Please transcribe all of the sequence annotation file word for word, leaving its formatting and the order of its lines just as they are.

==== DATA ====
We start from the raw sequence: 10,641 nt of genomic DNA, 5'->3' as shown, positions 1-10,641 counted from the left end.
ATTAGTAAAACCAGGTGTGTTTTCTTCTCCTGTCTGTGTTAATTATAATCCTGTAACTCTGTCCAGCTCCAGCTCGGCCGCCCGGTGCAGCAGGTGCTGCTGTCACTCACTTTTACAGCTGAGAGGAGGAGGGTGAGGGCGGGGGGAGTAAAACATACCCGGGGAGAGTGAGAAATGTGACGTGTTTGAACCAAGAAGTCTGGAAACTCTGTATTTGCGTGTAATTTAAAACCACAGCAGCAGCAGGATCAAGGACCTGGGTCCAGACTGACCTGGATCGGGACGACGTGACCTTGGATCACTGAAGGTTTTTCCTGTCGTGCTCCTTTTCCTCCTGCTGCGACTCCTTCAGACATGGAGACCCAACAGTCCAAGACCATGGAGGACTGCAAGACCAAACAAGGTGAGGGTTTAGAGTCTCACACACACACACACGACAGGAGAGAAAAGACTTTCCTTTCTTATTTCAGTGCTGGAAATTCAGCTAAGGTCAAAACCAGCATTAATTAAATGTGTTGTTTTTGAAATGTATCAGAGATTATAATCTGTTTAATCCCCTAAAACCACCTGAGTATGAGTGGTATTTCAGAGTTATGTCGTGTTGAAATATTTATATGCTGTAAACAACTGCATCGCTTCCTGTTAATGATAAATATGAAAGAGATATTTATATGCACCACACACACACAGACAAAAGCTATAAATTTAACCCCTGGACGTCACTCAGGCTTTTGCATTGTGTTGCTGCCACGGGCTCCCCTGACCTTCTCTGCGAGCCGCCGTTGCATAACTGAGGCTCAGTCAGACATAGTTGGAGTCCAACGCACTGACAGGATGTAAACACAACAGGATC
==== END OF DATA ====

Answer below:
We start from the raw sequence: 10,641 nt of genomic DNA, 5'->3' as shown, positions 1-10,641 counted from the left end.
ATTAGTAAAACCAGGTGTGTTTTCTTCTCCTGTCTGTGTTAATTATAATCCTGTAACTCTGTCCAGCTCCAGCTCGGCCGCCCGGTGCAGCAGGTGCTGCTGTCACTCACTTTTACAGCTGAGAGGAGGAGGGTGAGGGCGGGGGGAGTAAAACATACCCGGGGAGAGTGAGAAATGTGACGTGTTTGAACCAAGAAGTCTGGAAACTCTGTATTTGCGTGTAATTTAAAACCACAGCAGCAGCAGGATCAAGGACCTGGGTCCAGACTGACCTGGATCGGGACGACGTGACCTTGGATCACTGAAGGTTTTTCCTGTCGTGCTCCTTTTCCTCCTGCTGCGACTCCTTCAGACATGGAGACCCAACAGTCCAAGACCATGGAGGACTGCAAGACCAAACAAGGTGAGGGTTTAGAGTCTCACACACACACACACGACAGGAGAGAAAAGACTTTCCTTTCTTATTTCAGTGCTGGAAATTCAGCTAAGGTCAAAACCAGCATTAATTAAATGTGTTGTTTTTGAAATGTATCAGAGATTATAATCTGTTTAATCCCCTAAAACCACCTGAGTATGAGTGGTATTTCAGAGTTATGTCGTGTTGAAATATTTATATGCTGTAAACAACTGCATCGCTTCCTGTTAATGATAAATATGAAAGAGATATTTATATGCACCACACACACACAGACAAAAGCTATAAATTTAACCCCTGGACGTCACTCAGGCTTTTGCATTGTGTTGCTGCCACGGGCTCCCCTGACCTTCTCTGCGAGCCGCCGTTGCATAACTGAGGCTCAGTCAGACATAGTTGGAGTCCAACGCACTGACAGGATGTAAACACAACAGGATC